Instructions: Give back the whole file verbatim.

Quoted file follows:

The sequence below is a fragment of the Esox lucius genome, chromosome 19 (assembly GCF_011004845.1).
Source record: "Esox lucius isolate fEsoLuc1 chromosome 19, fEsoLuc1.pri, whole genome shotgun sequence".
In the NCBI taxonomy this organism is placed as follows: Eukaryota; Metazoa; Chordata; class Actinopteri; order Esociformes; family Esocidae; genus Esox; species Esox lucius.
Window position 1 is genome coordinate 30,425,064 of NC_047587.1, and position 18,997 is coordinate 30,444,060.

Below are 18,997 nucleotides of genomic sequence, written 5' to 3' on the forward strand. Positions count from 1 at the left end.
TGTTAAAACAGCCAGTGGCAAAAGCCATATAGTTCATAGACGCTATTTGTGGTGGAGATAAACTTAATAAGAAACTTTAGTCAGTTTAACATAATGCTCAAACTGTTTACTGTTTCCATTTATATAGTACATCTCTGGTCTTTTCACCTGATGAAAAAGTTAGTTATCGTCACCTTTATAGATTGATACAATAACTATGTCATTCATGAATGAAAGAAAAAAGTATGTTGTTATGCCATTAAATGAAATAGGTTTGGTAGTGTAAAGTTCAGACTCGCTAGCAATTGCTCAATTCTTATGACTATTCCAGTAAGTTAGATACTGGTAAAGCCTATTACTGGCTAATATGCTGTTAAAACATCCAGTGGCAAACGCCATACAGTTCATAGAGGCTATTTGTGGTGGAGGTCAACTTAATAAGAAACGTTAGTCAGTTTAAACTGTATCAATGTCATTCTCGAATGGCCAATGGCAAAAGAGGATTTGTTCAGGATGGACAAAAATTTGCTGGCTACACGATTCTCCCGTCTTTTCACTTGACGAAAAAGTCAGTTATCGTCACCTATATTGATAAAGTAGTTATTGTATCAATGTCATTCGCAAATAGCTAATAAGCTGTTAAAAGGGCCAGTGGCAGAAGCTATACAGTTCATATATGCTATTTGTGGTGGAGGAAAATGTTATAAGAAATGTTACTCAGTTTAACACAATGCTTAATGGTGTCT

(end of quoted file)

The sequence below is a fragment of the Esox lucius genome, chromosome 19 (assembly GCF_011004845.1).
Source record: "Esox lucius isolate fEsoLuc1 chromosome 19, fEsoLuc1.pri, whole genome shotgun sequence".
In the NCBI taxonomy this organism is placed as follows: Eukaryota; Metazoa; Chordata; class Actinopteri; order Esociformes; family Esocidae; genus Esox; species Esox lucius.
Window position 1 is genome coordinate 30,425,064 of NC_047587.1, and position 18,997 is coordinate 30,444,060.

Below are 18,997 nucleotides of genomic sequence, written 5' to 3' on the forward strand. Positions count from 1 at the left end.
TGTTAAAACAGCCAGTGGCAAAAGCCATATAGTTCATAGACGCTATTTGTGGTGGAGATAAACTTAATAAGAAACTTTAGTCAGTTTAACATAATGCTCAAACTGTTTACTGTTTCCATTTATATAGTACATCTCTGGTCTTTTCACCTGATGAAAAAGTTAGTTATCGTCACCTTTATAGATTGATACAATAACTATGTCATTCATGAATGAAAGAAAAAAGTATGTTGTTATGCCATTAAATGAAATAGGTTTGGTAGTGTAAAGTTCAGACTCGCTAGCAATTGCTCAATTCTTATGACTATTCCAGTAAGTTAGATACTGGTAAAGCCTATTACTGGCTAATATGCTGTTAAAACATCCAGTGGCAAACGCCATACAGTTCATAGAGGCTATTTGTGGTGGAGGTCAACTTAATAAGAAACGTTAGTCAGTTTAAACTGTATCAATGTCATTCTCGAATGGCCAATGGCAAAAGAGGATTTGTTCAGGATGGACAAAAATTTGCTGGCTACACGATTCTCCCGTCTTTTCACTTGACGAAAAAGTCAGTTATCGTCACCTATATTGATAAAGTAGTTATTGTATCAATGTCATTCGCAAATAGCTAATAAGCTGTTAAAAGGGCCAGTGGCAGAAGCTATACAGTTCATATATGCTATTTGTGGTGGAGGAAAATGTTATAAGAAATGTTACTCAGTTTAACACAATGCTTAATGGTGTCT